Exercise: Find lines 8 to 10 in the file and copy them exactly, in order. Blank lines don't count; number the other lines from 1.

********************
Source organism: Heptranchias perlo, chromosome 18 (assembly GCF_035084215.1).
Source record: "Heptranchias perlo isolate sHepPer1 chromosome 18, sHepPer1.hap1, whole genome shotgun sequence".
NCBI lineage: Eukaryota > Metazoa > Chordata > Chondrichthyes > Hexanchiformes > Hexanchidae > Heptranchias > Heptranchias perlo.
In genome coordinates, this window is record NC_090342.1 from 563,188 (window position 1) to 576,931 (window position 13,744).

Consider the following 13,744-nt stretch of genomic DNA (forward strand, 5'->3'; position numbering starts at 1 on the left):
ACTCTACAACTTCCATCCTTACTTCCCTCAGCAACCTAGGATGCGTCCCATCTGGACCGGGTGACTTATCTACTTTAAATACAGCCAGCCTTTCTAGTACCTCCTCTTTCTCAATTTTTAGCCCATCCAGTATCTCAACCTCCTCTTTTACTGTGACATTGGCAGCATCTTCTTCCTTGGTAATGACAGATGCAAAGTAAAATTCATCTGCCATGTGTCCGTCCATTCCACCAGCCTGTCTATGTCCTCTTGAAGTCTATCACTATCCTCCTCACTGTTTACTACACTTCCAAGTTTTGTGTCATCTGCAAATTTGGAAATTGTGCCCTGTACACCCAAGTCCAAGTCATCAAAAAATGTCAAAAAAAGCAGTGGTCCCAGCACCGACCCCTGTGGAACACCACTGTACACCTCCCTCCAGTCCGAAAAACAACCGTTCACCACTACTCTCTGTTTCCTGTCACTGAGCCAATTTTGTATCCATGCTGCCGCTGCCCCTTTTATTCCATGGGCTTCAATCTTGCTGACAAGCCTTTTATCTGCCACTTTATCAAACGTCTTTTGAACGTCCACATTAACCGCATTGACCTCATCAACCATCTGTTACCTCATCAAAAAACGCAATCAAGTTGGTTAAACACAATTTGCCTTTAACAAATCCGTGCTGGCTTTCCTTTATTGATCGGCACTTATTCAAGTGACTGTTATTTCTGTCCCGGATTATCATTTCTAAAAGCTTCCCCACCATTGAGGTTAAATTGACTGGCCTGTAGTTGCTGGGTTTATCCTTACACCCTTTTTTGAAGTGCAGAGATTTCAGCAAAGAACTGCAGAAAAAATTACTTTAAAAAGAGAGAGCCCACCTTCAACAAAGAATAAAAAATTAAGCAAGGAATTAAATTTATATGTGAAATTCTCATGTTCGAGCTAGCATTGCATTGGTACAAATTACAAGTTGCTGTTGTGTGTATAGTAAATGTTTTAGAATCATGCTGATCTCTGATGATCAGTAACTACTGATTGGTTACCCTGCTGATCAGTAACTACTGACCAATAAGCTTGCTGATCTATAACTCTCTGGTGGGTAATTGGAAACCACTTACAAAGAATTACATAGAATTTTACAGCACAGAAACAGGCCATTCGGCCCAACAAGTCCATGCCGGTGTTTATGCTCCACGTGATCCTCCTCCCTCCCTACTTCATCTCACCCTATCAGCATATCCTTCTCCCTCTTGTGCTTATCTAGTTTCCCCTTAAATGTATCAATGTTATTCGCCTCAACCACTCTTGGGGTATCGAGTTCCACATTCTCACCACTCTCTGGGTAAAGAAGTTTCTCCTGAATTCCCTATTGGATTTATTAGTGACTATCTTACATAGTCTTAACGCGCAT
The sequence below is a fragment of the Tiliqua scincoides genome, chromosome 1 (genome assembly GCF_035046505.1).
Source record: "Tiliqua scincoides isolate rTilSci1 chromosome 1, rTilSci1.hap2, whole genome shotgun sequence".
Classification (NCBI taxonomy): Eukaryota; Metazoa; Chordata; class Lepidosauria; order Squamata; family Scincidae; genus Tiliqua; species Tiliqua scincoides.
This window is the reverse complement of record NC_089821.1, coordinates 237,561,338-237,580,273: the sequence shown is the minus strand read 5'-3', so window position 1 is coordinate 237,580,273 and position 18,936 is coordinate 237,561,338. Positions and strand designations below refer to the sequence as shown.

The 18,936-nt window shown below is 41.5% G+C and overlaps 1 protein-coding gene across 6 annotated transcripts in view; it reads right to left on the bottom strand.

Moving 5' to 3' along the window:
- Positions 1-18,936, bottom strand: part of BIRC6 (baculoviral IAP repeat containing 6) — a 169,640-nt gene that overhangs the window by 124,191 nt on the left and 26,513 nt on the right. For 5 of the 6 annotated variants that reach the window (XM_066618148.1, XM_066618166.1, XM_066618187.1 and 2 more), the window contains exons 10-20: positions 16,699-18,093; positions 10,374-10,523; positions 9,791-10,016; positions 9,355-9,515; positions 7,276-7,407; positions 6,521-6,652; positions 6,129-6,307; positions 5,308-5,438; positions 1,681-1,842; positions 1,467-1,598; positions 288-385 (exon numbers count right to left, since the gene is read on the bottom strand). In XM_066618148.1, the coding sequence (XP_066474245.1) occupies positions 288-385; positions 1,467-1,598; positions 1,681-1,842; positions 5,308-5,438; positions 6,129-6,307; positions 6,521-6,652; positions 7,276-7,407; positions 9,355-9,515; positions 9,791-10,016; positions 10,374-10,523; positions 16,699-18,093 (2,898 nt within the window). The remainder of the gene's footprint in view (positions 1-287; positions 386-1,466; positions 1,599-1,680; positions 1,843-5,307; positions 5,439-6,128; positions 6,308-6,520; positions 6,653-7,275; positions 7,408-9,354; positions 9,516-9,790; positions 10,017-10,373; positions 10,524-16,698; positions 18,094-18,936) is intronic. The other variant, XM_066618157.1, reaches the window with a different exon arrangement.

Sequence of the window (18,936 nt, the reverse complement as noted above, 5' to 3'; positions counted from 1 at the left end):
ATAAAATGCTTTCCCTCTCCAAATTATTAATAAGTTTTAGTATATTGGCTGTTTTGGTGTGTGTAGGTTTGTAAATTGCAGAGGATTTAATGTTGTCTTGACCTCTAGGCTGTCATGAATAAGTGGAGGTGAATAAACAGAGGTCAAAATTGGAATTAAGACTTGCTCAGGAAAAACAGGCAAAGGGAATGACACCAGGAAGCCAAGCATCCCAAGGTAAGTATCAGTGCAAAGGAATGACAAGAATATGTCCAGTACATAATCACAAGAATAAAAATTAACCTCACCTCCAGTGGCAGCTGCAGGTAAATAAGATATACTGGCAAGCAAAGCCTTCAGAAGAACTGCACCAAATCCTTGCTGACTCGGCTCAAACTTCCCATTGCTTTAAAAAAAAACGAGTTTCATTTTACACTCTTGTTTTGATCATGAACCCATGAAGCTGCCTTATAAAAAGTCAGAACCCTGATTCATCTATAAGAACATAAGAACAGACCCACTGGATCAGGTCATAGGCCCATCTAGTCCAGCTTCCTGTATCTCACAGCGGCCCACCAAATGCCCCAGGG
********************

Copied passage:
Source record: "Tiliqua scincoides isolate rTilSci1 chromosome 1, rTilSci1.hap2, whole genome shotgun sequence".
Classification (NCBI taxonomy): Eukaryota; Metazoa; Chordata; class Lepidosauria; order Squamata; family Scincidae; genus Tiliqua; species Tiliqua scincoides.
This window is the reverse complement of record NC_089821.1, coordinates 237,561,338-237,580,273: the sequence shown is the minus strand read 5'-3', so window position 1 is coordinate 237,580,273 and position 18,936 is coordinate 237,561,338. Positions and strand designations below refer to the sequence as shown.